‘Freedom is still possible’: Artist Tia Etu on her new work for library collection

Oak Park artist Tia Etu will unveil her latest contribution to art in the library this June, when she presents her mixed-media painting The Call in a Main Library Idea Box exhibit. You can join the artist and see her work in a reception on Saturday, June 18

Juneteenth-inspired piece joins permanent art collection

The Call is a Juneteenth-inspired artwork that was commissioned for the library’s permanent art collection. Etu named this work The Call to refer to owl calls that Harriet Tubman would make to let enslaved people know it was safe to move through the Underground Railroad network of the 1800s. 

“Tubman is in the piece to show the struggle and her commitment to free her people,” Etu says.

“While it is about the freedom of slaves, it deals with the fact that African Americans are still not free,” Etu adds. “It is not true that we were freed, but freedom is still possible. There is hope.”

Tia Etu with artwork "The Call"
Tia Etu with The Call in her Harrison Street studio and gallery, Whatever Comes to Mind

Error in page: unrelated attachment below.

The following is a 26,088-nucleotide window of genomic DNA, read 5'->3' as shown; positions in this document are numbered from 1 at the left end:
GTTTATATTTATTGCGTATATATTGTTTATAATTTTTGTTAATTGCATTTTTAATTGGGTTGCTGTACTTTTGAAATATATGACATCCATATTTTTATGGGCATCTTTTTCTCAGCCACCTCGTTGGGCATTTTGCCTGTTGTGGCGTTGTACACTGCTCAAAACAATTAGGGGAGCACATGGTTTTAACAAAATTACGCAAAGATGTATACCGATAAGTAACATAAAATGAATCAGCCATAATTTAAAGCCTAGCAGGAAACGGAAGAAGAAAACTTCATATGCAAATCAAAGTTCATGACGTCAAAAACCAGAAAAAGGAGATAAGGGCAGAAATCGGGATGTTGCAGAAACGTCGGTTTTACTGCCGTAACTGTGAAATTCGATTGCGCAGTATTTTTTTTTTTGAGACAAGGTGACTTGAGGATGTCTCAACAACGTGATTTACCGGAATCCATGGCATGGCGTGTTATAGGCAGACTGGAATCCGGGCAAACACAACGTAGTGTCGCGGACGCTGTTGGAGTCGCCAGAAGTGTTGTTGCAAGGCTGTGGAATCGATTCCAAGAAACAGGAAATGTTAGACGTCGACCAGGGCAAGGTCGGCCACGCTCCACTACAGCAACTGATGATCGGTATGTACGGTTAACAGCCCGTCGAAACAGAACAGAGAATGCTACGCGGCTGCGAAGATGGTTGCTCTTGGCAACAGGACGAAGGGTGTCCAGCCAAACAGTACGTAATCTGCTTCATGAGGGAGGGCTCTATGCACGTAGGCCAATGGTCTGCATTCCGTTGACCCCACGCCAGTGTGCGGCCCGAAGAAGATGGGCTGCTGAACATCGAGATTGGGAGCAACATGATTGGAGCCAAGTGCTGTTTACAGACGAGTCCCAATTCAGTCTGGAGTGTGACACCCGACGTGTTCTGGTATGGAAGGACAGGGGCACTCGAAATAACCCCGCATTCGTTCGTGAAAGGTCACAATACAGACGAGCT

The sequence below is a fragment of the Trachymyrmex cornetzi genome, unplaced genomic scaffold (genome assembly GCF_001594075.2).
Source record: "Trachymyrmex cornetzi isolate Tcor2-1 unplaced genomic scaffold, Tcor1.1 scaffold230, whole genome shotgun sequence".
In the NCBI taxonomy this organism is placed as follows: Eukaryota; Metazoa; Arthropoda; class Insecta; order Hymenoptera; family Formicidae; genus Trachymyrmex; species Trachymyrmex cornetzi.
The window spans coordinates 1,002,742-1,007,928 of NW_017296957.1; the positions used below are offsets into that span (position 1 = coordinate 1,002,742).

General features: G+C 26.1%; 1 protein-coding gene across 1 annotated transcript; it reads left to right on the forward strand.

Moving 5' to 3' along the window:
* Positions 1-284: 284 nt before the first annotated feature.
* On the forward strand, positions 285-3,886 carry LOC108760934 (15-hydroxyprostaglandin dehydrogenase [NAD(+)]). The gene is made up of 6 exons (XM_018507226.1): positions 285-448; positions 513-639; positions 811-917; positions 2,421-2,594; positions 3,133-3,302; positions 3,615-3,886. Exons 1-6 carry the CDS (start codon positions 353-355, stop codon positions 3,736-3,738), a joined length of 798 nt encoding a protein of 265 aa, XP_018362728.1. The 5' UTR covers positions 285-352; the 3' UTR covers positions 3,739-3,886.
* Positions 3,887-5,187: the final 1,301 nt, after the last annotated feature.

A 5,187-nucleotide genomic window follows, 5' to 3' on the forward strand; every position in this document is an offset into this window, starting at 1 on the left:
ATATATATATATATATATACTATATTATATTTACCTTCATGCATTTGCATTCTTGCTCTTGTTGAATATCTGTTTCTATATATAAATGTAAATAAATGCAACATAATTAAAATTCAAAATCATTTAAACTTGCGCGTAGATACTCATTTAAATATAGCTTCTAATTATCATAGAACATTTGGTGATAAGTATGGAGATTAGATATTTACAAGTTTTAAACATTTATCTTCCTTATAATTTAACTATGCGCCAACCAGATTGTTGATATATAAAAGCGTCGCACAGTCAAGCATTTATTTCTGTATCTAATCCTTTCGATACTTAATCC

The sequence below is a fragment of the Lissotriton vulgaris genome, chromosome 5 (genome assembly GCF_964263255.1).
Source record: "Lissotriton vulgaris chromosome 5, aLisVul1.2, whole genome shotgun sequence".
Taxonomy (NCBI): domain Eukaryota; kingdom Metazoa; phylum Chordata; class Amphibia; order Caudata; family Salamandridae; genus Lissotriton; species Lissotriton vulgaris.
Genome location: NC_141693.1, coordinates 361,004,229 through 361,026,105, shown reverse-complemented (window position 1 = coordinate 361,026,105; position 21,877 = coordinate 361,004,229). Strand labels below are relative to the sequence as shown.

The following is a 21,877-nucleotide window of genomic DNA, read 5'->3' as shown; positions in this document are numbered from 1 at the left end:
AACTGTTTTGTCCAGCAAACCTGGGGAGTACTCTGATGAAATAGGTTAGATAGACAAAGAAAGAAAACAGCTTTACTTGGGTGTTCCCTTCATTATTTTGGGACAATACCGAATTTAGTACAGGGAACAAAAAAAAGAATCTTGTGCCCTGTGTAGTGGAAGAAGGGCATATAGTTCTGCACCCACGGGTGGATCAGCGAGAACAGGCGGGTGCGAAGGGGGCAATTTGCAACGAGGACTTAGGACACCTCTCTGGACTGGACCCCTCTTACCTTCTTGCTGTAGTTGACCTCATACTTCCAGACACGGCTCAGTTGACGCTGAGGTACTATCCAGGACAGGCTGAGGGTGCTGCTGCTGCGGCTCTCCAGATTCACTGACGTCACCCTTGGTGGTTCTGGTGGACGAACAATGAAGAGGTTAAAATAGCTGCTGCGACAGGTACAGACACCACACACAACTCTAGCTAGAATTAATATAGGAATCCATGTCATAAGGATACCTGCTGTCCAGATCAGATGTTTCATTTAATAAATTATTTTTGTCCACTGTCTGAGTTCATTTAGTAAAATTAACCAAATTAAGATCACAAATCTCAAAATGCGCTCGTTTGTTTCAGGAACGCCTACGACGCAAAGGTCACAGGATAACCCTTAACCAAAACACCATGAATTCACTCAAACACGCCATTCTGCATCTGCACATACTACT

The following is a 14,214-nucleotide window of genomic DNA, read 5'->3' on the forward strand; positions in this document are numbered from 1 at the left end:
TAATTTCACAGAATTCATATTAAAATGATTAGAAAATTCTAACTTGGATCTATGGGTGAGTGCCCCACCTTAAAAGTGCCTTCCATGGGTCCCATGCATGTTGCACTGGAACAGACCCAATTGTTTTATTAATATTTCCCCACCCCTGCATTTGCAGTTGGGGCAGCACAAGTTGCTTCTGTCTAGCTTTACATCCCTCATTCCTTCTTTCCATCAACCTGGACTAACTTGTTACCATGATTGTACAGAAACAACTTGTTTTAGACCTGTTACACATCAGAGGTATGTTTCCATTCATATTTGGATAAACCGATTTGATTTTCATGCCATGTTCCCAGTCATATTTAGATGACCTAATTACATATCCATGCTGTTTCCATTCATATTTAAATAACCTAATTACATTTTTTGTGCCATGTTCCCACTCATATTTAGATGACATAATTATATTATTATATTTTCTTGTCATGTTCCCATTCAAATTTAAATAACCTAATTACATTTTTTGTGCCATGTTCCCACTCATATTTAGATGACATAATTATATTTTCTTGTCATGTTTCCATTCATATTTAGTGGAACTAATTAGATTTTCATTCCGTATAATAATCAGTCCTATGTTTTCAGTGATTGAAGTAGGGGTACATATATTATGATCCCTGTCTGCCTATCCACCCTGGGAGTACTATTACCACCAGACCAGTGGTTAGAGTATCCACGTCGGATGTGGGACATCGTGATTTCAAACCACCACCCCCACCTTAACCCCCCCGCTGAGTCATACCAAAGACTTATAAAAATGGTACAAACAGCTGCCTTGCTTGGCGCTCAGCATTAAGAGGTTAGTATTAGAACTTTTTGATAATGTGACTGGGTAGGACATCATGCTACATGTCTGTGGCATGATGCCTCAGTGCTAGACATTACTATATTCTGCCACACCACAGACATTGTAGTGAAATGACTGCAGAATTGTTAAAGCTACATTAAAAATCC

More about The Call

Etu shared more about the meanings behind different elements of The Call. In her words:

  • The painting’s glossy surface shows “how glossed over the truth is.” The numbers in 1865 (the year the Civil War ended) corrode as they progress, “symbolizing the reality.”
  • The falling man in orange “represents the new plantation: the prison system.”
  • The protractor symbolizes “degrees of cover-up” and Martin Luther King Jr.’s quote: “The arc of the moral universe is long, but it bends toward justice.”
  • The boy in a hoodie represents Trayvon Martin.
  • The flower, made from a broken record, represents “both the broken record of enslavement and that hope is possible.” 

‘A fruitful partnership’

Etu has collaborated with the library many times in the past, in what the library’s Restorative Justice Coordinator Tatiana Swancy calls “a longstanding and fruitful partnership.”

Passing, oil on canvas by Tia Jones
Passing (2003) by Tia Etu, on view in Main Library Study Room C

In 2018, she worked with teen volunteers on a mural at the Main Library. In 2019, she led more teen volunteers in creating a peace sign sculpture that stood outside Dole Branch.

That sculpture and her painting Are We There Yet? were featured on the Spring 2020 and Fall 2016 covers of the library’s Storyline magazine.

Her painting Passing is also in the library’s permanent art collection, and can be viewed in Main Library Study Room C.

You can hear more from Etu, who will join other local Black creatives for performance, art, and conversation in the Celebrating Black Futures event on Thursday, June 16.